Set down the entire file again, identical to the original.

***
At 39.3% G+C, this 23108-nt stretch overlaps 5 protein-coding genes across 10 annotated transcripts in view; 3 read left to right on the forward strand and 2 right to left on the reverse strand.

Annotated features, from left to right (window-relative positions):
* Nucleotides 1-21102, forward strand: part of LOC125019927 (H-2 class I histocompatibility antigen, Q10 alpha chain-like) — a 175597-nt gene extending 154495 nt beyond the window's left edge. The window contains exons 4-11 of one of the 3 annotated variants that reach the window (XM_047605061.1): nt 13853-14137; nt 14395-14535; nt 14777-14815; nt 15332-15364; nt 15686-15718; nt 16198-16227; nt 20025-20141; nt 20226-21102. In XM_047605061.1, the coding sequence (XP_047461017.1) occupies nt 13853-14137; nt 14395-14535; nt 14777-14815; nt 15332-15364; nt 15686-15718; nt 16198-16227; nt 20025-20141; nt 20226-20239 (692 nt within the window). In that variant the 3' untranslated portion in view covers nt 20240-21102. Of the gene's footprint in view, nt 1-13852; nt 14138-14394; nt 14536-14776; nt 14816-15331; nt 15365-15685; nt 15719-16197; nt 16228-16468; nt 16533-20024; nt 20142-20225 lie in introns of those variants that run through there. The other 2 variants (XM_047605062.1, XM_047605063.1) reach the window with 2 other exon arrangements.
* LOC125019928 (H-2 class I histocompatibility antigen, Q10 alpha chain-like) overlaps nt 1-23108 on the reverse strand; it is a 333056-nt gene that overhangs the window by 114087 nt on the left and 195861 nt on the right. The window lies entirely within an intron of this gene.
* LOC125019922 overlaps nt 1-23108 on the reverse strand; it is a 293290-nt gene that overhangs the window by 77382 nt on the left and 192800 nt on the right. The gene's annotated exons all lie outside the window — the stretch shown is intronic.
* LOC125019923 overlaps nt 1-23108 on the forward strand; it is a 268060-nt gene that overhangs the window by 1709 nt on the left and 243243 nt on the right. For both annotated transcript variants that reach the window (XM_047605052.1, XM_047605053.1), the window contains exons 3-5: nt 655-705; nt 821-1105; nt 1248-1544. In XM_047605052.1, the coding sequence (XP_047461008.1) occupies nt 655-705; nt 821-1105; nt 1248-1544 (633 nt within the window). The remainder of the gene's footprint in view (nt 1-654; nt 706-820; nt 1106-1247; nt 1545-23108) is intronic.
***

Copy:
At 39.3% G+C, this 23108-nt stretch overlaps 5 protein-coding genes across 10 annotated transcripts in view; 3 read left to right on the forward strand and 2 right to left on the reverse strand.

Annotated features, from left to right (window-relative positions):
* Nucleotides 1-21102, forward strand: part of LOC125019927 (H-2 class I histocompatibility antigen, Q10 alpha chain-like) — a 175597-nt gene extending 154495 nt beyond the window's left edge. The window contains exons 4-11 of one of the 3 annotated variants that reach the window (XM_047605061.1): nt 13853-14137; nt 14395-14535; nt 14777-14815; nt 15332-15364; nt 15686-15718; nt 16198-16227; nt 20025-20141; nt 20226-21102. In XM_047605061.1, the coding sequence (XP_047461017.1) occupies nt 13853-14137; nt 14395-14535; nt 14777-14815; nt 15332-15364; nt 15686-15718; nt 16198-16227; nt 20025-20141; nt 20226-20239 (692 nt within the window). In that variant the 3' untranslated portion in view covers nt 20240-21102. Of the gene's footprint in view, nt 1-13852; nt 14138-14394; nt 14536-14776; nt 14816-15331; nt 15365-15685; nt 15719-16197; nt 16228-16468; nt 16533-20024; nt 20142-20225 lie in introns of those variants that run through there. The other 2 variants (XM_047605062.1, XM_047605063.1) reach the window with 2 other exon arrangements.
* LOC125019928 (H-2 class I histocompatibility antigen, Q10 alpha chain-like) overlaps nt 1-23108 on the reverse strand; it is a 333056-nt gene that overhangs the window by 114087 nt on the left and 195861 nt on the right. The window lies entirely within an intron of this gene.
* LOC125019922 overlaps nt 1-23108 on the reverse strand; it is a 293290-nt gene that overhangs the window by 77382 nt on the left and 192800 nt on the right. The gene's annotated exons all lie outside the window — the stretch shown is intronic.
* LOC125019923 overlaps nt 1-23108 on the forward strand; it is a 268060-nt gene that overhangs the window by 1709 nt on the left and 243243 nt on the right. For both annotated transcript variants that reach the window (XM_047605052.1, XM_047605053.1), the window contains exons 3-5: nt 655-705; nt 821-1105; nt 1248-1544. In XM_047605052.1, the coding sequence (XP_047461008.1) occupies nt 655-705; nt 821-1105; nt 1248-1544 (633 nt within the window). The remainder of the gene's footprint in view (nt 1-654; nt 706-820; nt 1106-1247; nt 1545-23108) is intronic.